Jerome B. Wiesner Professor of Media Arts and Sciences
Associate Director of MIT Media Laboratory
Director of Tangible Media Group
Massachusetts Institute of Technology
Beyond Tangible Bits, Towards Radical Atoms
Our vision-driven design research is carried out through an artistic approach. Whereas today's mainstream Human Computer Interaction (HCI) research addresses functional concerns - the needs of users, practical applications, and usability evaluation - Tangible Bits and Radical Atoms are driven by vision. This is because today's technologies will become obsolete in one year, and today's applications will be replaced in 10 years, but true visions - we believe - can last longer than 100 years.
Tangible Bits seeks to realize seamless interfaces between humans, digital information, and the physical environment by giving physical form to digital information, making bits directly manipulable and perceptible. Our goal is to invent new design media for artistic expression as well as for scientific analysis, taking advantage of the richness of human senses and skills - as developed through our lifetime of interaction with the physical world ? as well as the computational reflection enabled by real-time sensing and digital feedback.
Radical Atoms takes a leap beyond Tangible Bits by assuming a hypothetical generation of materials that can change form and properties dynamically, becoming as reconfigurable as pixels on a screen. Radical Atoms is the future material that can transform its’ shape, conform to constraints, and inform the users of their affordances. Radical Atoms is a vision for the future of human-material interaction, in which all digital information has a physical manifestation so that we can interact directly with it.
I will present the trajectory of our vision-driven design research from Tangible Bits towards Radical Atoms, and a variety of interaction design projects that were presented and exhibited in Media Arts, Design, and Science communities.
Photo Credit: Junichi Otsuki
Hiroshi Ishii is a Jerome B. Wiesner Professor of Media Arts and Sciences at the MIT Media Lab. He was named Associate Director at the Media Lab in May 2008. He is co-director of the Things That Think (TTT) consortium and director of the Tangible Media Group. He founded and currently directs the Tangible Media Group pursuing new visions of Human Computer Interaction (HCI): http://tangible.media.mit.edu/vision/
Prof. Ishii and his team have presented their vision of "Tangible Bits" and "Radical Atoms" at a variety of academic, industrial design, and artistic venues (including ACM SIGCHI, ACM SIGGRAPH, Cannes Lions Festival, Aspen Ideas Festival, Industrial Design Society of America, AIGA, Ars Electronica, Centre Pompidou, and Victoria and Albert Museum,) emphasizing that the development of vision requires the rigors of both scientific and artistic review. A display of many of the group's projects took place at the NTT InterCommunication Center (ICC) in Tokyo in the summer of 2000. The following year, a three-year-long exhibition titled "Get in Touch" featured the Tangible Media group's work at Ars Electronica Center (Linz, Austria) from September 2001 through August 2004. Prof. Ishii was elected to CHI Academy by ACM SIGCHI in 2006.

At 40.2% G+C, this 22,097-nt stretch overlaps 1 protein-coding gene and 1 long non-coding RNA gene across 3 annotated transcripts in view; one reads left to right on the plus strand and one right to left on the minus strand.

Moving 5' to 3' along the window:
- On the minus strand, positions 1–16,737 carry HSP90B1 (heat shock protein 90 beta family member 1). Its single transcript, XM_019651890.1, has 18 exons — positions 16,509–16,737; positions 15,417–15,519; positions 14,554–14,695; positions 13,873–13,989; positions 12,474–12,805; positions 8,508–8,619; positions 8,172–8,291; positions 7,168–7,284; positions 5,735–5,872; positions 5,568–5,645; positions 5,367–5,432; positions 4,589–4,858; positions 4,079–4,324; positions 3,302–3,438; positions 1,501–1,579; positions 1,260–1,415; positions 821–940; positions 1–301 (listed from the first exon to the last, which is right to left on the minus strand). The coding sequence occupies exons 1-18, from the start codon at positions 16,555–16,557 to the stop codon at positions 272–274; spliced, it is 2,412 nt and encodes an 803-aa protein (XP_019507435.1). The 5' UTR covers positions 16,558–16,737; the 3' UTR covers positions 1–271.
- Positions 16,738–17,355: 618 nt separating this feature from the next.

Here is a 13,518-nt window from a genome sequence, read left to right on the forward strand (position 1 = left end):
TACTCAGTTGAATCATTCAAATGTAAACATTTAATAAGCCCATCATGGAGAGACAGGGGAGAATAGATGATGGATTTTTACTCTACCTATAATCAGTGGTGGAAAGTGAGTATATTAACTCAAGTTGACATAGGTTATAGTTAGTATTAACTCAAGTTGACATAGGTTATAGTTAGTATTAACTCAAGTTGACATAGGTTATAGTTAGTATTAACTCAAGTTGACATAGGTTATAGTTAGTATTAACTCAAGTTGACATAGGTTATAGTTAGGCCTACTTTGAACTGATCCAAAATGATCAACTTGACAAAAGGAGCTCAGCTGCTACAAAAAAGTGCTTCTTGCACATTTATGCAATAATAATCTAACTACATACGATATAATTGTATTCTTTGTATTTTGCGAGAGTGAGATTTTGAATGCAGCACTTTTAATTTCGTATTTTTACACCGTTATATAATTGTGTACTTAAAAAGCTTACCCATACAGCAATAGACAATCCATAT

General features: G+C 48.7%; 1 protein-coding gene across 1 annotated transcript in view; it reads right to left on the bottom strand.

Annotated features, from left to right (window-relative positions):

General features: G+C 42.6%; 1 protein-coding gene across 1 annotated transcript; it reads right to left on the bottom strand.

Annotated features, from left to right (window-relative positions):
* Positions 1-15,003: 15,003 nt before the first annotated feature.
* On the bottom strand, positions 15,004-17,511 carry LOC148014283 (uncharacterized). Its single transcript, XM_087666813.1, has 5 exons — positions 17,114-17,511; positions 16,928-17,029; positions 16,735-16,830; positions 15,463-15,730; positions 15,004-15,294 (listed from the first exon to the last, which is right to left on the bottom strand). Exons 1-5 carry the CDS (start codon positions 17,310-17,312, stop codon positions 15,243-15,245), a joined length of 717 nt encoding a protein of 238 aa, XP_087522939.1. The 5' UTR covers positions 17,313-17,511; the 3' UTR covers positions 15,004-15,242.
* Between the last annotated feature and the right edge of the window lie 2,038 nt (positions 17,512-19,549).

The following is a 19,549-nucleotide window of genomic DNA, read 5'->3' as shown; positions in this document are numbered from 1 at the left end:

Prior to joining the MIT Media Lab from 1988-1994, Prof. Ishii led a CSCW research group at NTT Human Interface Laboratories Japan, where his team invented TeamWorkStation and ClearBoard. Prof. Ishii was a visiting assistant professor at the University of Toronto, Canada from 1993-1994. He has also received several degrees in engineering, including a B.E. degree in electronic engineering, M.E. and Ph.D degrees in computer engineering from Hokkaido University, Japan, in 1978, 1980, and 1992, respectively.
Graduate School of Information Science and Technology, The University of Tokyo
Prof. Dr. Michitaka Hirose graduated at Graduate School of Engineering, the University of Tokyo (1979) and received the Doctor of Engineering from Graduate School of Engineering, the University of Tokyo (1982). His research interests include human interfaces, interactive computer graphics, wearable computers and virtual reality. He is in a position of leadership on Japanese virtual reality research community, and has been investigator of number of international and national research and development projects. For example, he was a project leader of Scalable Virtual Reality Project of TAO (Telecommunications Advancement Organization of Japan, is the predecessor of NICT) and developed a tele-immersion communication system which connects between CAVE-type immersive environments through the large-bandwidth gigabit communication network. He is a member of the ACM, IEEE and the former president of Virtual Reality Society of Japan (VRSJ).